Facing the Facts

Uncovering the truth about HIV.

By Kellie C. Murphy
Add Comment Add Comment | Comments: 9 | Posted Nov. 12, 2008

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"Our middle-aged women really need to be made aware and educated on the issue of HIV/AIDS," Curry says. "If I were preaching it, I'd be preaching abstinence. But our middle-aged women--and I'm 60 now--someone really needs to sit them down and take them through a shock process. Aren't they now talking about a women's Viagra?"

"Abstinence will fail before a condom will," says Danielle Parks of WATS. But she says she's equally tired of the band-aid approach most cities take in response to an epidemic health crisis.

"What the city is just beginning to understand is the importance of prevention. We can do testing. We can do counseling. But those don't address why a client is there in the first place," Parks says. She does some workshops with a few middle and high school students, which she says is great because it's fun when students come by eager to learn.

"But it's not, well, 'we have these kids who are going through puberty and have all these feelings. Let's get an expert in here to talk to them,' Parks says. "Instead it's 'somebody gave somebody a blowjob on the fire escape' or 'someone's pregnant. Let's hurry and get somebody in here,'" underscoring the fact that when a school--or in some cases a family--learns what's going on, it can already be too late.



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Comments 1 - 9 of 9
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1. Ouch! said... on Nov 14, 2008 at 07:45AM

“The number of Black men who have sex with other men is also alarming. What is more disturbing is the number who don't think it is "Gay Sex" because they also sleep with women. These same men are coming home to their wives and kids after doing there homeys... pretty much disgusting and an obvious factor of where it's spreading from.”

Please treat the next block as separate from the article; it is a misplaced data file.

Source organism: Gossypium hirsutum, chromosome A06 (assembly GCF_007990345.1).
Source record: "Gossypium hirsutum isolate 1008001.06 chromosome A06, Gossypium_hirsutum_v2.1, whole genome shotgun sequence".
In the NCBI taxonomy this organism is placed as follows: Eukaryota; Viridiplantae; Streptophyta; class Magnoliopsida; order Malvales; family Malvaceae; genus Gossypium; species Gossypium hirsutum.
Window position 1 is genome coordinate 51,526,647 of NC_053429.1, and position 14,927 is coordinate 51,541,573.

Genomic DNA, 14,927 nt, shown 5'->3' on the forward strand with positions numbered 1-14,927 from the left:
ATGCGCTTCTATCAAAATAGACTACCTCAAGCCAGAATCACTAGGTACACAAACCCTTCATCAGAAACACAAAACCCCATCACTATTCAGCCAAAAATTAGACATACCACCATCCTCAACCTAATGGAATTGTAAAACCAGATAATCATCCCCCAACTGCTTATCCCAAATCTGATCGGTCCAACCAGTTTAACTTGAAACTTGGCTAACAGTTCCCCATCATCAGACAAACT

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2. Brook Singletary said... on Nov 17, 2008 at 09:13AM

“Being someone who is committed to preventing, treating, and eradicting HIV/AIDS, I was excited to read this article. I must say I was extremely disappointed. To begin, it was an interesting aspect of the disease to write about but it was obvious the writer was not familiar with the disease. The statement, "Grandma has AIDS" is offensive and tackless. The stigma that still exists with the acronym AIDS is very real and reading this statement immediately gave the impression the author is not senstive to the real discrimination facing people living with AIDS. Her statment, I'm sure, was to breathe some type of light humor into an otherwise heavy topic. It was out of place and not appropriate. Secondly, the phrase, "full-blown AIDS" does not exist. No one on Earth has "full-blown AIDS". Someone is either CDC-defined as having AIDS or they are not. If they are suffering from an opportunistic infection because of a compromised immune system, they are still living with AIDS, not "full-blown AIDS". Again, this was another sign that the author is not familiar with the world of HIV/AIDS because, while this phrase is common is street-vernacular, it is not accepted or used in the medical field of HIV/AIDS. Therefore, if you are going to write a credible piece on HIV, please check your facts. Lastly, the statement of, "Philadelphia-specific HIV statistics are grave..." is interesting. I say this because, perhaps had the author looked at national statistics, or was familiar with HIV, it would be rather apparent to her that Philadelphia statistics may be grave, but not for the staggering numbers. In fact, they are staggering because they are so low. By this I mean the amount of people identified as living with HIV/AIDS in Philadelphia is so low that it is obvious that people in Philadelphia are not getting tested for the disease. This points to the grave fact that there is still overwhelming stigma regarding the disease and what it means to be HIV+. While I was excited to see a paper cover the disease, I was ultimately disappointed to see that it was yet another piece that was not researched and lacked sensitivity to the subject.”